Sunday, 17 January 2010
After a quick visit to the gym this morning for my aquafit class, I'm now busy ignoring a suitcase that needs to be unpacked and eagerly sorting through the 400 or more photos I've taken over the past week and going over the wonderful memories in my mind. Norfolk Island was sunny, breezy, relaxing and a real change from the hot Sydney weather and hectic life I live.
There were trees with brilliant orange flowers (orange has always been my favourite colour), water birds, rich history with plenty of ruins of the old penal settlement, beautiful scenery, giant Norfolk Island Pine trees and not a single Gum Tree anywhere.
The food was great, though I think my bathroom scales are malfunctioning, I simply can't have gained that much weight in a week, not with all the walking we did. In many ways it is like stepping back in time to a simpler slower way of life.
The most fascinating experience was watching the fortnightly supply ship being unloaded, there is no harbour so the ship anchors quite a way out and small boats are towed out to collect the supplies, this whole process takes a couple of days and much skill from the workers. The islanders rely on the supply ship for just about everything and supplies can be quite low just before each shipment. The supplies we witnessed were all quite nondescript, however there are photos all over the island of cars, trucks and buses being unloaded in the same way onto two small boats lashed together!!! The close up photo of the boat near the penal settlement is very similar to the ones used today.
The only vegetables allowed to be brought in are Potatoes, Garlic and Ginger, everything else is grown on the island and I've been spoilt, the taste was just fantastic, (mental note - learn how to grow organic fruit and vegies).
Animals have right of way on the Island, the cows, ducks, chooks etc all seem to know this and wander everywhere. The Islanders have their own language and all this adds to the amazing charm of this wonderful friendly place. We got so used to waving to every car we passed (a Norfolk custom) that we found ourselves doing it over here. No one has waved back yet!
I even managed to purchase some fabric from a textile artist. Photos to follow in the next few days.
Posted by Textiles across the Tasman at 13:39
Tuesday, 5 January 2010
John and I went to the Aquarium in Darling Harbour a couple of days ago. It was probably an insane thing to do during the holiday period. It was very, very crowded but we had a great day. I took heaps of photos with mixed success and hopefully there is something useful in there for my intended ocean quilt. We showed great interest in all of the fish, but the one in the top photo is the only one who showed the least bit of interest in us.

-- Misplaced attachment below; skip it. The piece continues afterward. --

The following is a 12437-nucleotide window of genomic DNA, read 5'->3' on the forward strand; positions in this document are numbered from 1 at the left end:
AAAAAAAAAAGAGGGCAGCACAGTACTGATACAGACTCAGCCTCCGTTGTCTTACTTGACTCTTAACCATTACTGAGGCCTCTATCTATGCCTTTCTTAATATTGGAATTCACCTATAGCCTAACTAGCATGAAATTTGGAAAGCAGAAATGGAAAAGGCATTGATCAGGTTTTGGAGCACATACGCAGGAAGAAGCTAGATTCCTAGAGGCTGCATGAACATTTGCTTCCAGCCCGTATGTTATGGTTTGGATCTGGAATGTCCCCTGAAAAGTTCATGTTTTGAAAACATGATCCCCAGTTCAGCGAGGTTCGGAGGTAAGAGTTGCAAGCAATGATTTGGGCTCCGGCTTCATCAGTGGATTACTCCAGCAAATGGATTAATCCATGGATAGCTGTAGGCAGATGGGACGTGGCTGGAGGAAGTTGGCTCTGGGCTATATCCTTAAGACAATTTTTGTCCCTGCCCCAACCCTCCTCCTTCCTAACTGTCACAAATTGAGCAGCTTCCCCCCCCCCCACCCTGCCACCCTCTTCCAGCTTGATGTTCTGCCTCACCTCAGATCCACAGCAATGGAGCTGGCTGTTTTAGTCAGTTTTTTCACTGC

I love the Water Dragon, those of you who know me well will know that I have a bit of a fascination for reptiles, that is as long as they stay outside.
My daughter phoned just before Christmas to say that she had arrived home from work to the news that there had been a Green Tree snake in the kitchen, it was last seen darting under the dishwasher !!! Apparently the children's nanny was extremely spooked and the kids wouldn't sleep in their beds for a day or two, but there have been no more sightings, so presumably it went out the way it came in. I'm led to believe her husband has been detailed to search out the entry point and destroy it.
John and I have a Diamond Python who lives in our roof, but that's on the outside of the house - a completely different kettle of fish.
Posted by Textiles across the Tasman at 23:02
Friday, 1 January 2010
I love the idea of a new year, a new beginning, a chance to make a list of my priorities for the new year which I see as an empty page waiting to be filled. I have many items on my list, too many to mention, however the top 3 are -
Walk EVERY day not just when I get around to it.
Do something creative everyday. If time is short, then just planning something creative or making sketches in one of my many journals and sketch pads will suffice.
Do lunch - regularly.
When I'm not messing around with fabric, I manage to make time for my other hobby. I play keyboard in our traditional Aussie dance band.
My husband John along with Don, Sam and Bob share this passion with me, together we make up the CURRAWONG BUSH BAND.
For New Year's eve this year we again played for the Monaro Folk Society at the Yarralumla Woolshed in Canberra. The woolshed has an interesting and distinguished history and is just magnificent, the photos could never do it justice, it's huge and yes, it still smells of sheep. There is a resident possum in the ladies loo, though it was a bit camera shy this year and by the time I'd found my camera he had disappeared.
Posted by Textiles across the Tasman at 19:32